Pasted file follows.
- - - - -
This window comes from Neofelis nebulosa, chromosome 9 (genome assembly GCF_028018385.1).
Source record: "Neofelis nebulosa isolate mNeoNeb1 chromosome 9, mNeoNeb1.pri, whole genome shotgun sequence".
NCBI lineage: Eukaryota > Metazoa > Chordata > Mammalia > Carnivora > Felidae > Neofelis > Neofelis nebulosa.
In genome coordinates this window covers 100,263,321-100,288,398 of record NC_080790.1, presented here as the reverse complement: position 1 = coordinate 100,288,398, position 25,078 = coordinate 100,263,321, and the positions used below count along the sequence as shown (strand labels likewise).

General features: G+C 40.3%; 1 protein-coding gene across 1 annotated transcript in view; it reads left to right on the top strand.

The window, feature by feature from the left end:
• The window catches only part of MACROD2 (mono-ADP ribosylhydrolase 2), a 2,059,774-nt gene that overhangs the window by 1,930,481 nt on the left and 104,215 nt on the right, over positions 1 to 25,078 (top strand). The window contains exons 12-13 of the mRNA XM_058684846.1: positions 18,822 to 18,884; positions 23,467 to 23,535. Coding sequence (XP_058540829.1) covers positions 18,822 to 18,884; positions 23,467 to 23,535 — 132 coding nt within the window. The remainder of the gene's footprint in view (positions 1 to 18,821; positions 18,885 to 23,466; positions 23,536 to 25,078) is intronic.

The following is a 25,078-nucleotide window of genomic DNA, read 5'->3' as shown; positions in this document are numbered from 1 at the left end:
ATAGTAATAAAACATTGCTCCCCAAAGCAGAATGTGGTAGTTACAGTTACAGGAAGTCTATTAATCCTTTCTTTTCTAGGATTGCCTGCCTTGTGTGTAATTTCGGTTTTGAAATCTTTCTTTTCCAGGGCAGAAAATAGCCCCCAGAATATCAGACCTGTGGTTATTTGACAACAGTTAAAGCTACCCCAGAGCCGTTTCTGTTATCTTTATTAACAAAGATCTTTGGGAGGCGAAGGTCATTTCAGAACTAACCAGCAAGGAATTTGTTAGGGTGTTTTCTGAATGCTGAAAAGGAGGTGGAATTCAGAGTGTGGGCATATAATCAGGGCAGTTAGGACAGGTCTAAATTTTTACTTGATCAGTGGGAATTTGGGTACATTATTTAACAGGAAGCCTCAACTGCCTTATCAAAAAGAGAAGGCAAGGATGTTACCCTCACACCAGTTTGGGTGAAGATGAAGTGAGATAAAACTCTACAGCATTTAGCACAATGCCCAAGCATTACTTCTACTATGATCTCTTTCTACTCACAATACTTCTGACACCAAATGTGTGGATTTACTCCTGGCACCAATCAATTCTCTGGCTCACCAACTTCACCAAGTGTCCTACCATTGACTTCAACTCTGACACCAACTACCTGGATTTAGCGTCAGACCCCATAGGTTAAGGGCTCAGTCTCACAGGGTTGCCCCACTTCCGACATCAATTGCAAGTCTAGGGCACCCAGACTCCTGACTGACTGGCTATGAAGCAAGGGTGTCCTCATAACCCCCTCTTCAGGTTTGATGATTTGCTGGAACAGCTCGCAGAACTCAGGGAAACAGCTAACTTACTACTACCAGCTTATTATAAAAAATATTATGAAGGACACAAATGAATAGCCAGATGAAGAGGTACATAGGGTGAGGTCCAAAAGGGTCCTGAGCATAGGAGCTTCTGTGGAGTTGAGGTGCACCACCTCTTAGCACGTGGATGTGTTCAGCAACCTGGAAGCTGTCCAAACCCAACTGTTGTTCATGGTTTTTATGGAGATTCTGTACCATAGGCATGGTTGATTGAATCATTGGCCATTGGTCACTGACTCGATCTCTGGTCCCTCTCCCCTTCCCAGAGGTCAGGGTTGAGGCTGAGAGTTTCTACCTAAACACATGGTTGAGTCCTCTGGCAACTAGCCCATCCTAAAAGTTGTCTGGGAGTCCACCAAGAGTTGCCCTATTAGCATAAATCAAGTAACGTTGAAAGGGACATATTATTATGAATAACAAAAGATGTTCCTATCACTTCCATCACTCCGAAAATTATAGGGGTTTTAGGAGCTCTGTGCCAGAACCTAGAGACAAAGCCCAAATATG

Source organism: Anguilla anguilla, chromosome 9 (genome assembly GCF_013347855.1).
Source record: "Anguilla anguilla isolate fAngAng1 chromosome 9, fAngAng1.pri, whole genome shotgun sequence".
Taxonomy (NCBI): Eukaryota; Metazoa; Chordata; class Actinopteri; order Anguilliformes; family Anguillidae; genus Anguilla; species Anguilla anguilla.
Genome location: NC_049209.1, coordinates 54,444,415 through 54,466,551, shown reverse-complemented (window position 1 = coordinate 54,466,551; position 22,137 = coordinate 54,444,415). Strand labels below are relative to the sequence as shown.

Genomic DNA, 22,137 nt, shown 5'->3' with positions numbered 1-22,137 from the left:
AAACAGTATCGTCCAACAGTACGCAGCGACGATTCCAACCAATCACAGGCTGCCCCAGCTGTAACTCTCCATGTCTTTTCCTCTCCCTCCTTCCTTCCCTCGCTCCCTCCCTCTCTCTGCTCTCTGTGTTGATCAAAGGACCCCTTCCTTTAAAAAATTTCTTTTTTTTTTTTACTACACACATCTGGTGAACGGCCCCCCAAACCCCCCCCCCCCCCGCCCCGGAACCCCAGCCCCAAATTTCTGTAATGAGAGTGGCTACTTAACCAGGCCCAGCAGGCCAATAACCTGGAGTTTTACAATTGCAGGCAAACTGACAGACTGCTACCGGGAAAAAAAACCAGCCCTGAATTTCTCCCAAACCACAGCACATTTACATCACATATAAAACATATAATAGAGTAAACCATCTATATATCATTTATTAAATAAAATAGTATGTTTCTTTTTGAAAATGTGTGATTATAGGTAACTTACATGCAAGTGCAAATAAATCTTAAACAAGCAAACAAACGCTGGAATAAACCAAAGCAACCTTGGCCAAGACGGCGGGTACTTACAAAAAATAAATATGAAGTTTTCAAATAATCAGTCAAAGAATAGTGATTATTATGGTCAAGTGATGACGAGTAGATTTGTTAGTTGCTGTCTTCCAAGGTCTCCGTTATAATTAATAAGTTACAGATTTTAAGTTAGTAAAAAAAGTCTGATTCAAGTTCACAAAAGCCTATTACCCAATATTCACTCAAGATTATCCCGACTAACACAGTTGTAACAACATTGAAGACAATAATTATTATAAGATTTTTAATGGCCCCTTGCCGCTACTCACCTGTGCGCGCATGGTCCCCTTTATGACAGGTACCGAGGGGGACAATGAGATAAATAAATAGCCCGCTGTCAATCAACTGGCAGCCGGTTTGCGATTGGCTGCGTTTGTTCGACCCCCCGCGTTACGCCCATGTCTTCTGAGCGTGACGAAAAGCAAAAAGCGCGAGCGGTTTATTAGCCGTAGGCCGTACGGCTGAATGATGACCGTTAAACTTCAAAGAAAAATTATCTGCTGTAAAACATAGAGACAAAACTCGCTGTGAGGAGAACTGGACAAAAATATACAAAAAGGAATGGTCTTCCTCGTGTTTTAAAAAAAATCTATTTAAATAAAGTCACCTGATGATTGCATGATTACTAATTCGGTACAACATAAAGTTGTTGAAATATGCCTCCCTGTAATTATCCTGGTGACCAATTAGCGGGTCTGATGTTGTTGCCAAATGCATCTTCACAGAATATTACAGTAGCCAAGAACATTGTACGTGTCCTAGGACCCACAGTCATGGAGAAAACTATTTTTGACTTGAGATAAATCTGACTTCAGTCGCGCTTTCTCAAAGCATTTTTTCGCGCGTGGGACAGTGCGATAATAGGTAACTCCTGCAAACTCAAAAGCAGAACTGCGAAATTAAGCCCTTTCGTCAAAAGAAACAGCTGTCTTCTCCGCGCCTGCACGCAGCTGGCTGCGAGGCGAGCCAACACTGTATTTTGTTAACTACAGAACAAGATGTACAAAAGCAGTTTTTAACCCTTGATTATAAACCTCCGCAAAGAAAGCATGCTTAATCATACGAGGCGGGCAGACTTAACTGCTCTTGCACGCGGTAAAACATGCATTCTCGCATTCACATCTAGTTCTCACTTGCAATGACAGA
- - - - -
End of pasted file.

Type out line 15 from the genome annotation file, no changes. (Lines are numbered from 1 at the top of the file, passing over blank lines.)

AAACAGTATCGTCCAACAGTACGCAGCGACGATTCCAACCAATCACAGGCTGCCCCAGCTGTAACTCTCCATGTCTTTTCCTCTCCCTCCTTCCTTCCCTCGCTCCCTCCCTCTCTCTGCTCTCTGTGTTGATCAAAGGACCCCTTCCTTTAAAAAATTTCTTTTTTTTTTTTACTACACACATCTGGTGAACGGCCCCCCAAACCCCCCCCCCCCCCGCCCCGGAACCCCAGCCCCAAATTTCTGTAATGAGAGTGGCTACTTAACCAGGCCCAGCAGGCCAATAACCTGGAGTTTTACAATTGCAGGCAAACTGACAGACTGCTACCGGGAAAAAAAACCAGCCCTGAATTTCTCCCAAACCACAGCACATTTACATCACATATAAAACATATAATAGAGTAAACCATCTATATATCATTTATTAAATAAAATAGTATGTTTCTTTTTGAAAATGTGTGATTATAGGTAACTTACATGCAAGTGCAAATAAATCTTAAACAAGCAAACAAACGCTGGAATAAACCAAAGCAACCTTGGCCAAGACGGCGGGTACTTACAAAAAATAAATATGAAGTTTTCAAATAATCAGTCAAAGAATAGTGATTATTATGGTCAAGTGATGACGAGTAGATTTGTTAGTTGCTGTCTTCCAAGGTCTCCGTTATAATTAATAAGTTACAGATTTTAAGTTAGTAAAAAAAGTCTGATTCAAGTTCACAAAAGCCTATTACCCAATATTCACTCAAGATTATCCCGACTAACACAGTTGTAACAACATTGAAGACAATAATTATTATAAGATTTTTAATGGCCCCTTGCCGCTACTCACCTGTGCGCGCATGGTCCCCTTTATGACAGGTACCGAGGGGGACAATGAGATAAATAAATAGCCCGCTGTCAATCAACTGGCAGCCGGTTTGCGATTGGCTGCGTTTGTTCGACCCCCCGCGTTACGCCCATGTCTTCTGAGCGTGACGAAAAGCAAAAAGCGCGAGCGGTTTATTAGCCGTAGGCCGTACGGCTGAATGATGACCGTTAAACTTCAAAGAAAAATTATCTGCTGTAAAACATAGAGACAAAACTCGCTGTGAGGAGAACTGGACAAAAATATACAAAAAGGAATGGTCTTCCTCGTGTTTTAAAAAAAATCTATTTAAATAAAGTCACCTGATGATTGCATGATTACTAATTCGGTACAACATAAAGTTGTTGAAATATGCCTCCCTGTAATTATCCTGGTGACCAATTAGCGGGTCTGATGTTGTTGCCAAATGCATCTTCACAGAATATTACAGTAGCCAAGAACATTGTACGTGTCCTAGGACCCACAGTCATGGAGAAAACTATTTTTGACTTGAGATAAATCTGACTTCAGTCGCGCTTTCTCAAAGCATTTTTTCGCGCGTGGGACAGTGCGATAATAGGTAACTCCTGCAAACTCAAAAGCAGAACTGCGAAATTAAGCCCTTTCGTCAAAAGAAACAGCTGTCTTCTCCGCGCCTGCACGCAGCTGGCTGCGAGGCGAGCCAACACTGTATTTTGTTAACTACAGAACAAGATGTACAAAAGCAGTTTTTAACCCTTGATTATAAACCTCCGCAAAGAAAGCATGCTTAATCATACGAGGCGGGCAGACTTAACTGCTCTTGCACGCGGTAAAACATGCATTCTCGCATTCACATCTAGTTCTCACTTGCAATGACAGA